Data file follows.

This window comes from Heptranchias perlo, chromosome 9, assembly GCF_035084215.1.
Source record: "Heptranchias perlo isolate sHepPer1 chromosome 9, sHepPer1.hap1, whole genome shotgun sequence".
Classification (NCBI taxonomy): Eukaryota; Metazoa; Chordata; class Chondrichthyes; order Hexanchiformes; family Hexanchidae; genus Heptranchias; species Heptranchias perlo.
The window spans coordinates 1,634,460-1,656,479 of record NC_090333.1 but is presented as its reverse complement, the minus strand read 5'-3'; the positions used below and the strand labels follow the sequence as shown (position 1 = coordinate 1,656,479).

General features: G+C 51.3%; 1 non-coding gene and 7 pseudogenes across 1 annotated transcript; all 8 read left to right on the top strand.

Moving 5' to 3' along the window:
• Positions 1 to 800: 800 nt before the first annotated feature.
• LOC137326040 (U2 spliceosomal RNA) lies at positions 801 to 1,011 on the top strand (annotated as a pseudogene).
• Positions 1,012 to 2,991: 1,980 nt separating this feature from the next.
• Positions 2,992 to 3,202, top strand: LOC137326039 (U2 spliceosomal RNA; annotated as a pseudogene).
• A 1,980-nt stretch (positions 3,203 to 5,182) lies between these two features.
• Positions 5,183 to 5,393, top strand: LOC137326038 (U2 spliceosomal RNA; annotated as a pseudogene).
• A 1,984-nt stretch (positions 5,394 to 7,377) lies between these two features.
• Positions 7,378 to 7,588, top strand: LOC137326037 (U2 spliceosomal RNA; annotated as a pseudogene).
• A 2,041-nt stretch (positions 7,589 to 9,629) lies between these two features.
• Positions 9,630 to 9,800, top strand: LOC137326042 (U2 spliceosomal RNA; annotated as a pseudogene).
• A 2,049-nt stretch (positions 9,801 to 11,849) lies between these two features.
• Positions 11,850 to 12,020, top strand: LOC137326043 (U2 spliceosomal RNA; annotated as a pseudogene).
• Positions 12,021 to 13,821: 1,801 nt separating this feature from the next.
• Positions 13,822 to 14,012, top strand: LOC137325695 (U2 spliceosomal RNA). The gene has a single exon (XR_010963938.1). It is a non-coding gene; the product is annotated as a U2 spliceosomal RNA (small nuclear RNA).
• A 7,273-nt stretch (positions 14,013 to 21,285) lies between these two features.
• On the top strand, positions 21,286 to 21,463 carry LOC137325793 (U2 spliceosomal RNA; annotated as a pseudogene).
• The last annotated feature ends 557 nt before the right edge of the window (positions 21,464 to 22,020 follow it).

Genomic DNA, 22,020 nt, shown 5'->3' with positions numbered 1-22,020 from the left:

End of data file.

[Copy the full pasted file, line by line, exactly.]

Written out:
This window comes from Heptranchias perlo, chromosome 9, assembly GCF_035084215.1.
Source record: "Heptranchias perlo isolate sHepPer1 chromosome 9, sHepPer1.hap1, whole genome shotgun sequence".
Classification (NCBI taxonomy): Eukaryota; Metazoa; Chordata; class Chondrichthyes; order Hexanchiformes; family Hexanchidae; genus Heptranchias; species Heptranchias perlo.
The window spans coordinates 1,634,460-1,656,479 of record NC_090333.1 but is presented as its reverse complement, the minus strand read 5'-3'; the positions used below and the strand labels follow the sequence as shown (position 1 = coordinate 1,656,479).

General features: G+C 51.3%; 1 non-coding gene and 7 pseudogenes across 1 annotated transcript; all 8 read left to right on the top strand.

Moving 5' to 3' along the window:
• Positions 1 to 800: 800 nt before the first annotated feature.
• LOC137326040 (U2 spliceosomal RNA) lies at positions 801 to 1,011 on the top strand (annotated as a pseudogene).
• Positions 1,012 to 2,991: 1,980 nt separating this feature from the next.
• Positions 2,992 to 3,202, top strand: LOC137326039 (U2 spliceosomal RNA; annotated as a pseudogene).
• A 1,980-nt stretch (positions 3,203 to 5,182) lies between these two features.
• Positions 5,183 to 5,393, top strand: LOC137326038 (U2 spliceosomal RNA; annotated as a pseudogene).
• A 1,984-nt stretch (positions 5,394 to 7,377) lies between these two features.
• Positions 7,378 to 7,588, top strand: LOC137326037 (U2 spliceosomal RNA; annotated as a pseudogene).
• A 2,041-nt stretch (positions 7,589 to 9,629) lies between these two features.
• Positions 9,630 to 9,800, top strand: LOC137326042 (U2 spliceosomal RNA; annotated as a pseudogene).
• A 2,049-nt stretch (positions 9,801 to 11,849) lies between these two features.
• Positions 11,850 to 12,020, top strand: LOC137326043 (U2 spliceosomal RNA; annotated as a pseudogene).
• Positions 12,021 to 13,821: 1,801 nt separating this feature from the next.
• Positions 13,822 to 14,012, top strand: LOC137325695 (U2 spliceosomal RNA). The gene has a single exon (XR_010963938.1). It is a non-coding gene; the product is annotated as a U2 spliceosomal RNA (small nuclear RNA).
• A 7,273-nt stretch (positions 14,013 to 21,285) lies between these two features.
• On the top strand, positions 21,286 to 21,463 carry LOC137325793 (U2 spliceosomal RNA; annotated as a pseudogene).
• The last annotated feature ends 557 nt before the right edge of the window (positions 21,464 to 22,020 follow it).

Genomic DNA, 22,020 nt, shown 5'->3' with positions numbered 1-22,020 from the left: